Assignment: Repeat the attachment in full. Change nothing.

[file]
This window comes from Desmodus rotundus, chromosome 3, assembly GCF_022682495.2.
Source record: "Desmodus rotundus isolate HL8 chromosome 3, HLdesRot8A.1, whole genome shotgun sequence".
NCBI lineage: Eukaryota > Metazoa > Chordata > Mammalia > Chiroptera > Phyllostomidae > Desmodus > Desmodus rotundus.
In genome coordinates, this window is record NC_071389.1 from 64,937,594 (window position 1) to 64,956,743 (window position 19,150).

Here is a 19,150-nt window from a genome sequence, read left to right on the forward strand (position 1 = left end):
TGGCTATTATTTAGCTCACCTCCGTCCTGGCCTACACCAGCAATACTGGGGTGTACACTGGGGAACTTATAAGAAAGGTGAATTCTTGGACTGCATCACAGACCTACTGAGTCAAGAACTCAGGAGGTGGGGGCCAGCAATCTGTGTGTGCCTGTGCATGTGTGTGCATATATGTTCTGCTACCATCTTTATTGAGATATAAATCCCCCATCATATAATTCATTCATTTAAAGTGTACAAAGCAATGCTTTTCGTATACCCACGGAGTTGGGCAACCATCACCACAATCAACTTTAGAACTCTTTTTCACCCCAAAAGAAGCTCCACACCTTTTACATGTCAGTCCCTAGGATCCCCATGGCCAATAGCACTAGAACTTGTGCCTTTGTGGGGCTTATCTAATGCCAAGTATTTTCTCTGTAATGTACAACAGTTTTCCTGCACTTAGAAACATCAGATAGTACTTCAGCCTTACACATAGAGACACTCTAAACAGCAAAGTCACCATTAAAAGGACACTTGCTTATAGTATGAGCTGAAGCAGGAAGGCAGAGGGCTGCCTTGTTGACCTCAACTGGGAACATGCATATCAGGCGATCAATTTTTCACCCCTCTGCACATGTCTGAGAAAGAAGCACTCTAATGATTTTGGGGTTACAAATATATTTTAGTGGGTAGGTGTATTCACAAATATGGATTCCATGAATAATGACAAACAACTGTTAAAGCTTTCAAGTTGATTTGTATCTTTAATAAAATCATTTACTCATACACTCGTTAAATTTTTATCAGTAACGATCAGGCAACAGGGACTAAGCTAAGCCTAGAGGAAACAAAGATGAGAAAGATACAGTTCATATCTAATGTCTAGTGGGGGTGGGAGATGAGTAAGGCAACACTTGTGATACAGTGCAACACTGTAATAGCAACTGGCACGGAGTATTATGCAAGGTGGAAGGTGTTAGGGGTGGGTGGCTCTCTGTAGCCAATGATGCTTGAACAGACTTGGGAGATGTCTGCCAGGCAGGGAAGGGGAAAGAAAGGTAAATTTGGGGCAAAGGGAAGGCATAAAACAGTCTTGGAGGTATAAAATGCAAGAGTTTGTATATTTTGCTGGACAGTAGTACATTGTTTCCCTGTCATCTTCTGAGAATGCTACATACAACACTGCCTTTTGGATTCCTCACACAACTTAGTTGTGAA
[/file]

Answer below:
This window comes from Desmodus rotundus, chromosome 3, assembly GCF_022682495.2.
Source record: "Desmodus rotundus isolate HL8 chromosome 3, HLdesRot8A.1, whole genome shotgun sequence".
NCBI lineage: Eukaryota > Metazoa > Chordata > Mammalia > Chiroptera > Phyllostomidae > Desmodus > Desmodus rotundus.
In genome coordinates, this window is record NC_071389.1 from 64,937,594 (window position 1) to 64,956,743 (window position 19,150).

Here is a 19,150-nt window from a genome sequence, read left to right on the forward strand (position 1 = left end):
TGGCTATTATTTAGCTCACCTCCGTCCTGGCCTACACCAGCAATACTGGGGTGTACACTGGGGAACTTATAAGAAAGGTGAATTCTTGGACTGCATCACAGACCTACTGAGTCAAGAACTCAGGAGGTGGGGGCCAGCAATCTGTGTGTGCCTGTGCATGTGTGTGCATATATGTTCTGCTACCATCTTTATTGAGATATAAATCCCCCATCATATAATTCATTCATTTAAAGTGTACAAAGCAATGCTTTTCGTATACCCACGGAGTTGGGCAACCATCACCACAATCAACTTTAGAACTCTTTTTCACCCCAAAAGAAGCTCCACACCTTTTACATGTCAGTCCCTAGGATCCCCATGGCCAATAGCACTAGAACTTGTGCCTTTGTGGGGCTTATCTAATGCCAAGTATTTTCTCTGTAATGTACAACAGTTTTCCTGCACTTAGAAACATCAGATAGTACTTCAGCCTTACACATAGAGACACTCTAAACAGCAAAGTCACCATTAAAAGGACACTTGCTTATAGTATGAGCTGAAGCAGGAAGGCAGAGGGCTGCCTTGTTGACCTCAACTGGGAACATGCATATCAGGCGATCAATTTTTCACCCCTCTGCACATGTCTGAGAAAGAAGCACTCTAATGATTTTGGGGTTACAAATATATTTTAGTGGGTAGGTGTATTCACAAATATGGATTCCATGAATAATGACAAACAACTGTTAAAGCTTTCAAGTTGATTTGTATCTTTAATAAAATCATTTACTCATACACTCGTTAAATTTTTATCAGTAACGATCAGGCAACAGGGACTAAGCTAAGCCTAGAGGAAACAAAGATGAGAAAGATACAGTTCATATCTAATGTCTAGTGGGGGTGGGAGATGAGTAAGGCAACACTTGTGATACAGTGCAACACTGTAATAGCAACTGGCACGGAGTATTATGCAAGGTGGAAGGTGTTAGGGGTGGGTGGCTCTCTGTAGCCAATGATGCTTGAACAGACTTGGGAGATGTCTGCCAGGCAGGGAAGGGGAAAGAAAGGTAAATTTGGGGCAAAGGGAAGGCATAAAACAGTCTTGGAGGTATAAAATGCAAGAGTTTGTATATTTTGCTGGACAGTAGTACATTGTTTCCCTGTCATCTTCTGAGAATGCTACATACAACACTGCCTTTTGGATTCCTCACACAACTTAGTTGTGAA